What is in this article?:
- How restaurant chains handle viral speculation
- Picking your battles
Chains can let speculation and rumors go as long as they are not malicious or false.
If the restaurant industry had its version of Brian Wilson’s “Smile” or Guns N’ Roses’ “Chinese Democracy,” it would be the mythical rollout of all-day breakfast service at McDonald’s more than 14,000 locations in the United States — supposedly in the works for years and the subject of endless speculation and buzz.
In the case of the Golden Arches, or for most other restaurants that deal with long-standing rumors about their menu or operations policies, the advisable public-relations move is to “let it ride” as long as the speculation is not malicious or false, said Derek Farley, president of Charlotte, N.C.-based public relations firm DFPR.
“My advice is somewhat counterintuitive to marketing,” said Farley, whose restaurant clients have included Applebee’s, T.G.I. Friday’s, Champps and Fox & Hound. “The best way to handle things like this from a PR perspective is let it ride. If you’re having a winning streak or pitching a perfect game, the last thing you do is start talking about it.”
McDonald’s chief Thompson only addressed the possibility of all-day breakfast when he took questions from Twitter users who sent live queries at the end of his interview with Carl Quintanilla on CNBC’s “Squawk on the Street.” His response did not differ materially from what McDonald’s has said about 24-hour breakfast before, namely that the company is open to it but has no immediate plans.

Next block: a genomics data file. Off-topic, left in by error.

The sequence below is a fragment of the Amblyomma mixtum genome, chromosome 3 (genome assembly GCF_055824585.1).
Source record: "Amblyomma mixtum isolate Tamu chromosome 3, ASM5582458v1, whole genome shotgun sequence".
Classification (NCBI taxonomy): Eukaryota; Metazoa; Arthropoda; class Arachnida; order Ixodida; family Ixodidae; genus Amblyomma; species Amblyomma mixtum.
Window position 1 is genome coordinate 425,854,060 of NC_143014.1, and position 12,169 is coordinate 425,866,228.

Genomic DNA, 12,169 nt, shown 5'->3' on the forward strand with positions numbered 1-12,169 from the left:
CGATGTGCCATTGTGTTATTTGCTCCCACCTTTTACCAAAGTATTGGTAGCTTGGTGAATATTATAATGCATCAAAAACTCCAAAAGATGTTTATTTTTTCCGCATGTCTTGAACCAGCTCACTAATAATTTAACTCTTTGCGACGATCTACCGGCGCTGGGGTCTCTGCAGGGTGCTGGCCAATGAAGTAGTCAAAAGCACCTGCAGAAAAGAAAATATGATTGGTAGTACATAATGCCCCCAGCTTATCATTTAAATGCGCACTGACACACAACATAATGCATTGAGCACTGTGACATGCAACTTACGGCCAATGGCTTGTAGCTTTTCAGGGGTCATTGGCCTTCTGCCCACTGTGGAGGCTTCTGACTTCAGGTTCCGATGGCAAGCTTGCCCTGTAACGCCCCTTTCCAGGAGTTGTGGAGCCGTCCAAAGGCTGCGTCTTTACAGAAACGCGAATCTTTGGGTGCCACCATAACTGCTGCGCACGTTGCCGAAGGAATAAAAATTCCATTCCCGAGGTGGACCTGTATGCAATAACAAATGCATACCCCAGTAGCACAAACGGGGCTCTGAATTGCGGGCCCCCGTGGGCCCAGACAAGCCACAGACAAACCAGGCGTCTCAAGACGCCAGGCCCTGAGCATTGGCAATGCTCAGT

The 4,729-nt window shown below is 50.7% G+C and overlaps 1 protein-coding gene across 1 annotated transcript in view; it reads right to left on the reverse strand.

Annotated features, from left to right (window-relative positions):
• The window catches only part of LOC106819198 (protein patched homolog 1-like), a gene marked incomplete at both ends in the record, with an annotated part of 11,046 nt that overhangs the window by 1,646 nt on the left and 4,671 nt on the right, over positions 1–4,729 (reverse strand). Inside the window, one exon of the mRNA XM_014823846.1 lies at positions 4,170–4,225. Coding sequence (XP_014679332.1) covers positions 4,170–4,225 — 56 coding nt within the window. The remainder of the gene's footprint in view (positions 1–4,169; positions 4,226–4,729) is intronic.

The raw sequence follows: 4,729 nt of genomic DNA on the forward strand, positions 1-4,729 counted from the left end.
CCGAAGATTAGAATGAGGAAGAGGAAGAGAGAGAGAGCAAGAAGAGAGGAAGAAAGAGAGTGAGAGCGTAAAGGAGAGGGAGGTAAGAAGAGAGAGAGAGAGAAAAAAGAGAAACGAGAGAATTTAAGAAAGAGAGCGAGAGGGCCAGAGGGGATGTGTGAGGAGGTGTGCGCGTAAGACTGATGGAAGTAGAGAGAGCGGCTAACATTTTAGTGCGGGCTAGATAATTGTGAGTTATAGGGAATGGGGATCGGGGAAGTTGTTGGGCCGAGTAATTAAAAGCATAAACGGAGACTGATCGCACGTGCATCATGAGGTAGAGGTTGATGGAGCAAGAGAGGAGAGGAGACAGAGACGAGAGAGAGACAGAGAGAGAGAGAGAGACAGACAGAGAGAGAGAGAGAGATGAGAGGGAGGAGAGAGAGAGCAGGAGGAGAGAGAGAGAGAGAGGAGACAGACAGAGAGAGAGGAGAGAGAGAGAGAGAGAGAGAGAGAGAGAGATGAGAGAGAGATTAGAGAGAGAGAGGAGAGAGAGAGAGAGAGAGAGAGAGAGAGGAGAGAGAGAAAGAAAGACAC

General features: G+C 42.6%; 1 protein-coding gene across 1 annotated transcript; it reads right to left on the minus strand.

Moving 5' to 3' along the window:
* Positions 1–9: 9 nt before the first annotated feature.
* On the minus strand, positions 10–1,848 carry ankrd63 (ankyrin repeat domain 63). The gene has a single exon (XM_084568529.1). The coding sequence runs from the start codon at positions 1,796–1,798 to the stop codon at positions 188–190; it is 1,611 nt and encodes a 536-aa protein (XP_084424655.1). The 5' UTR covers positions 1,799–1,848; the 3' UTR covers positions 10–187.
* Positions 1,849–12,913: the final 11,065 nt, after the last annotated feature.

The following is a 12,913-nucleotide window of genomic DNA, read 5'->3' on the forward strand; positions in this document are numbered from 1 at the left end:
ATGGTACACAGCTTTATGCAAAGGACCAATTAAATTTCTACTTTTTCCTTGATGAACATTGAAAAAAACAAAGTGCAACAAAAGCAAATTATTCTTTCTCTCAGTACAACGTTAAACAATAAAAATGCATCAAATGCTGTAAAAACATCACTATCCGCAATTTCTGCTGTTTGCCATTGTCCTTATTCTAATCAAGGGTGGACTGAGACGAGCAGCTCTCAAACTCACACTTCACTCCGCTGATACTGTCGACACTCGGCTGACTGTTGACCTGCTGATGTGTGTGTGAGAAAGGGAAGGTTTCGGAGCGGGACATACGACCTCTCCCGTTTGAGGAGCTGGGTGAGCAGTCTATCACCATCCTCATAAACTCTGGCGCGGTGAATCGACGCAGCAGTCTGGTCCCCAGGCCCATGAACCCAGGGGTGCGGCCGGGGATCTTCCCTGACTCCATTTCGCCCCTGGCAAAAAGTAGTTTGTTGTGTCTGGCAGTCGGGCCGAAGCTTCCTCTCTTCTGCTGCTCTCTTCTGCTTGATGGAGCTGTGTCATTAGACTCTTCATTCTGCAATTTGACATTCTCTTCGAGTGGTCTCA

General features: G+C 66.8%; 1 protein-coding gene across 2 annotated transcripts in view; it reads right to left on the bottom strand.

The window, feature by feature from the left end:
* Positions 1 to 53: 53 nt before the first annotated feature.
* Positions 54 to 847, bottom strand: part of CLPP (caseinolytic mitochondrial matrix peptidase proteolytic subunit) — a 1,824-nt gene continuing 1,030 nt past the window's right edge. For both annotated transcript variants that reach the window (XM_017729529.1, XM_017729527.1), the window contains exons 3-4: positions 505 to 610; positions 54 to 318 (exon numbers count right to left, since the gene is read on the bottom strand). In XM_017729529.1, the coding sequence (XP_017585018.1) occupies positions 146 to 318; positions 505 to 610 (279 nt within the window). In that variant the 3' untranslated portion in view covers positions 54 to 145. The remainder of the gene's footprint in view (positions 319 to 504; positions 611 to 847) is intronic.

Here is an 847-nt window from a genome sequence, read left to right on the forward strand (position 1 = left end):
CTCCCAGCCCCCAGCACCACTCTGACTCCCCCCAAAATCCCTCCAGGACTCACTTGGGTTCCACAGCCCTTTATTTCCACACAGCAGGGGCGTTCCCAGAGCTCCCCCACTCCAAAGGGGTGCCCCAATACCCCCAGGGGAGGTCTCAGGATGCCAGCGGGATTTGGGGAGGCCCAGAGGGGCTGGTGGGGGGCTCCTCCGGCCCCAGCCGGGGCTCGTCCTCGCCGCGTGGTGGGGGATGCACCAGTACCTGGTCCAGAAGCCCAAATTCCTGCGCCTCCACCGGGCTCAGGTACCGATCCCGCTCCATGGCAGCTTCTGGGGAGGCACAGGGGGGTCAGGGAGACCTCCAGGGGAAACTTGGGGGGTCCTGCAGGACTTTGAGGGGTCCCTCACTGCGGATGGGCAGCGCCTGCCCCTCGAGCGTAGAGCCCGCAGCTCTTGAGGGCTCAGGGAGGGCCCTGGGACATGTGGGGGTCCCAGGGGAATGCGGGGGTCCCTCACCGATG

“Yes, we could consider it,” Thompson said. “We have to focus on our existing menu, but we have looked at breakfast across the day. We have it in some markets around the world.”
He noted that McDonald’s has all-day breakfast in some foreign markets and has explored “innovative ways” to roll that out elsewhere, adding, “I think we’ll be seeing some of those things in the near future.”
Farley said it was unlikely McDonald’s would move soon on all-day breakfast but added that Thompson likely commented on the question as a kind of low-risk trial balloon.
“Sometimes the best market research comes from all the feedback you get from one tweet or blog post,” Farley said. “It’s hard to believe McDonald’s talks to CNBC unless there’s a clear plan of attack. They may have dropped the hint of the possibility [of 24-hour breakfast] to see what kind of reaction they get.”